Arnold von Brauweiler, a German burgomaster, known in German as Bürgermeister
Bürgermeister (literally: 'master of the citizens'), in German: in Germany, Austria, and formerly in Switzerland. In Switzerland, the title was abolished mid-19th century; various current titles for roughly equivalent offices include Gemeindepräsident, Stadtpräsident, Gemeindeamtmann, and Stadtamtmann.
Oberbürgermeister ('Supreme Burgomaster') is the most common version for a mayor in a big city in Germany (it is not in use in Austria). The Ober- (lit. upper) prefix is used in many ranking systems for the next level up including military designations. The mayors of cities, which simultaneously comprise one of Germany's 112 urban districts usually bear this title. Urban districts are comparable to independent cities in the English-speaking world. However, also the mayors of some cities, which do not comprise an urban district, but often used to comprise one until the territorial reforms in the 1970s, bear the title Oberbürgermeister.
Borgomastro or Sindaco-Borgomastro (Italian): in few communes of Lombardy
Burgemeester in Dutch: Belgium a party-political post, though formally nominated by the regional government and answerable to it, the federal state and even the province. Mayor and president of the municipal council. In the Netherlands nominated by the municipal council but appointed by the crown. In theory above the parties, in practice a high-profile party-political post.
Burmistrz (Polish), a mayoral title, derived from German. The German form Oberbürgermeister ('Supreme Burgomaster') is often translated as Nadburmistrz. The German-derived terminology reflects the involvement of German settlers in the early history of many Polish towns.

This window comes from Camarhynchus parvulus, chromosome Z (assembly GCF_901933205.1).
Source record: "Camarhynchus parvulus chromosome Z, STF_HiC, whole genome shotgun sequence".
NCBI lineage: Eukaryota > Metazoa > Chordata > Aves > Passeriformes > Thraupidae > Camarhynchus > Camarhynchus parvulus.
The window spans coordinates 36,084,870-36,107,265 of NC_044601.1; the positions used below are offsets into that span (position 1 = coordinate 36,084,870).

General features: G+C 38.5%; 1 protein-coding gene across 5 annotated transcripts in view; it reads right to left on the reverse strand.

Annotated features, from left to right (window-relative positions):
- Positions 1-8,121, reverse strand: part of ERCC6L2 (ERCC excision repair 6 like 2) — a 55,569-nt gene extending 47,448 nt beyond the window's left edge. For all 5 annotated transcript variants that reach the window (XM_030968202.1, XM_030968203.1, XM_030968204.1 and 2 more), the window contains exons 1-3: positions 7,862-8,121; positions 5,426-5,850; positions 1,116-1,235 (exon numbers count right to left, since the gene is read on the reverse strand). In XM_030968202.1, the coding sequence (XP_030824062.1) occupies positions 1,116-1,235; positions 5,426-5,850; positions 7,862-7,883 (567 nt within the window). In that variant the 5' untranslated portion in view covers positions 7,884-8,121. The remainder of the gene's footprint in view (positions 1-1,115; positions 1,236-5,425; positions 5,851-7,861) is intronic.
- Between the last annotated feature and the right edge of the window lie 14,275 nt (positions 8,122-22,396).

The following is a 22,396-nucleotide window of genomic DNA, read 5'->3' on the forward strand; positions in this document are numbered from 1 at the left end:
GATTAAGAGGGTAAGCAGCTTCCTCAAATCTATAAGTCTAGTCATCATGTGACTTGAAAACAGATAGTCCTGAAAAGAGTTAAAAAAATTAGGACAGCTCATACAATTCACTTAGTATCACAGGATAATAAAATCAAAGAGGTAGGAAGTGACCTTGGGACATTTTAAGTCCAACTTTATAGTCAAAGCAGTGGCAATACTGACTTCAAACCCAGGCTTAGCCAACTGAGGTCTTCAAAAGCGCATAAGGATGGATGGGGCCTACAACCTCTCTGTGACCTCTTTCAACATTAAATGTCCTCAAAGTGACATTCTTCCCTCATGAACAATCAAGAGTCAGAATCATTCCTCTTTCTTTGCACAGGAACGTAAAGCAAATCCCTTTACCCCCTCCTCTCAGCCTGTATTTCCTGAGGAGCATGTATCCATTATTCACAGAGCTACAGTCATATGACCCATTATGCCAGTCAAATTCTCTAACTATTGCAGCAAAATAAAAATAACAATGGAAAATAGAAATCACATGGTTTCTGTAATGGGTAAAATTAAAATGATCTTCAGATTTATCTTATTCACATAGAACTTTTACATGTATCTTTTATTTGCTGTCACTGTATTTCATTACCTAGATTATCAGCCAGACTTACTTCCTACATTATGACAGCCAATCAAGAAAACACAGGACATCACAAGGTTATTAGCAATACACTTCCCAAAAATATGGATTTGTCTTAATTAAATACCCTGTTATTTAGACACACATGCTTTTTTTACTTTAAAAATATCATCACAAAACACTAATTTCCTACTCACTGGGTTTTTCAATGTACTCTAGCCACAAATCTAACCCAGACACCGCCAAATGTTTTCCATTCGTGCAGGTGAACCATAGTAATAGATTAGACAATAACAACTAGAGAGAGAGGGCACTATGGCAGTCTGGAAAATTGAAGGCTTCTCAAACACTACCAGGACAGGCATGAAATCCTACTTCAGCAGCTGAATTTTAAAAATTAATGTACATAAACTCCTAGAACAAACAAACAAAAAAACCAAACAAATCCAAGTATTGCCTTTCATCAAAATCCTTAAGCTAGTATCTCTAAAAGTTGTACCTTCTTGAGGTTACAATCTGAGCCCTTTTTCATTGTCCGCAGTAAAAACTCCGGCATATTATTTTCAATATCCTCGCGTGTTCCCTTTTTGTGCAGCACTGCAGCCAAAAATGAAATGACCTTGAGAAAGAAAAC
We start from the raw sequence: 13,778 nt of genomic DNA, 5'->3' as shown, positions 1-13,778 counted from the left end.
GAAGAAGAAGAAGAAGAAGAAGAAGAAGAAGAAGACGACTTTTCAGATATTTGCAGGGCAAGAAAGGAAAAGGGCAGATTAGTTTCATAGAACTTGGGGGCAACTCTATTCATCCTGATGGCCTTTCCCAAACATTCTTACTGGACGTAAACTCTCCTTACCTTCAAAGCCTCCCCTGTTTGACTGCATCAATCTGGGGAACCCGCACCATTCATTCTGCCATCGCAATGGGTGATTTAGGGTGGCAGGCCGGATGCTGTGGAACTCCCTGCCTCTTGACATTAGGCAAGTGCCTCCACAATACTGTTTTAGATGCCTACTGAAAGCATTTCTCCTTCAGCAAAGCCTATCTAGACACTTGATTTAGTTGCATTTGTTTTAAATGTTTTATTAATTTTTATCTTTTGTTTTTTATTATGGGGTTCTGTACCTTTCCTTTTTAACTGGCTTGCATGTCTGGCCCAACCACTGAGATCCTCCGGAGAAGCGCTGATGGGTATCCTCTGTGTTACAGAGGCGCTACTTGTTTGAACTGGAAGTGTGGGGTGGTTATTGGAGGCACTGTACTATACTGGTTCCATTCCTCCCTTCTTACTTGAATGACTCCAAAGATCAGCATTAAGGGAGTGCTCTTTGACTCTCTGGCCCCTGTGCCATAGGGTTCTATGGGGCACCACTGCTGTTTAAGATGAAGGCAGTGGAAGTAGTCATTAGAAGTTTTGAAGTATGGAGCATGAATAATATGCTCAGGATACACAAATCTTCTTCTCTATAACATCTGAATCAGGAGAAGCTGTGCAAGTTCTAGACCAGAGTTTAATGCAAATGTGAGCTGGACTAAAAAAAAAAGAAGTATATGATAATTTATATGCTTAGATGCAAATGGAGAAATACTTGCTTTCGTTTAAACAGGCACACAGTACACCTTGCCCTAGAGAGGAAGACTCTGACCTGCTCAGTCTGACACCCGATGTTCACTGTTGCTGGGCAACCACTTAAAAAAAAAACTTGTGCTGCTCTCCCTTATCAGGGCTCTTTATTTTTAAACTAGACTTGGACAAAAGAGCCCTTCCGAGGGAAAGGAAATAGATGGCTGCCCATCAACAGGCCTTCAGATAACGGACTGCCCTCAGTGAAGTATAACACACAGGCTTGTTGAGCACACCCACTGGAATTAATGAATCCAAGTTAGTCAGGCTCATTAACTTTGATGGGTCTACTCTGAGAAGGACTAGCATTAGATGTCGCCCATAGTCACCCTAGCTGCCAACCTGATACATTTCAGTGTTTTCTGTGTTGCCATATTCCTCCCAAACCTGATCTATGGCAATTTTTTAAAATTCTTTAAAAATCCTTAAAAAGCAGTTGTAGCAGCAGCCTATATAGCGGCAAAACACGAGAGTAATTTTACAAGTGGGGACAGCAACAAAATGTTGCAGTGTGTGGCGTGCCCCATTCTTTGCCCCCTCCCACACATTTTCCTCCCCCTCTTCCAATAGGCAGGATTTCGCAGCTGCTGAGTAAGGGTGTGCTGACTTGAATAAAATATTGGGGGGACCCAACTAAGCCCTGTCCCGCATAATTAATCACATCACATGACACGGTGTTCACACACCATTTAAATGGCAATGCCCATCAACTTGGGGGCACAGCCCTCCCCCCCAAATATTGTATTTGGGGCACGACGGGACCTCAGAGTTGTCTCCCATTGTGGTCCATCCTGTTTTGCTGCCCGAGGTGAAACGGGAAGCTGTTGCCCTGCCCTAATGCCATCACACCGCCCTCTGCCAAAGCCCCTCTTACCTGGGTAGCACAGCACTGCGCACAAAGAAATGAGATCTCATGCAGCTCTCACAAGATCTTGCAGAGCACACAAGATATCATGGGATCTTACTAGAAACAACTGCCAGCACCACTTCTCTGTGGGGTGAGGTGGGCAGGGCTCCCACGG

Borgmästare, kommunalborgmästare (Swedish); the title is not used in Sweden in present times, the closest equivalent being kommunalråd (often translated to English as Municipal commissioner) or borgarråd (only in Stockholm City).
In history (sometimes until the beginning of the 19th century) in many free imperial cities (such as Bremen, Hamburg, Lübeck etc.) the function of burgomaster was usually held simultaneously by three persons, serving as an executive college. One of the three being burgomaster in chief for a year (called in some cases in German: präsidierender Bürgermeister; in presiding burgomaster), the second being the prior burgomaster in chief, the third being the upcoming one. Präsidierender Bürgermeister is now an obsolete formulation sometimes found in historic texts.
In an important city, especially in a city state (Stadtstaat), where one of the Bürgermeister has a rank equivalent to that of a minister-president (governor), there can be several posts called Bürgermeister in the city's executive college, justifying the use of a compound title for the actual highest magistrate (also rendered as lord mayor), such as:
Regierender Bürgermeister (literally 'governing burgomaster', commonly translated as governing mayor) in West Berlin and reunited Berlin, while in Berlin the term Bürgermeister without attribute – English Mayor – refers to his deputies, and while the heads of the 12 boroughs of Berlin are called Bezirksbürgermeister, English borough mayor.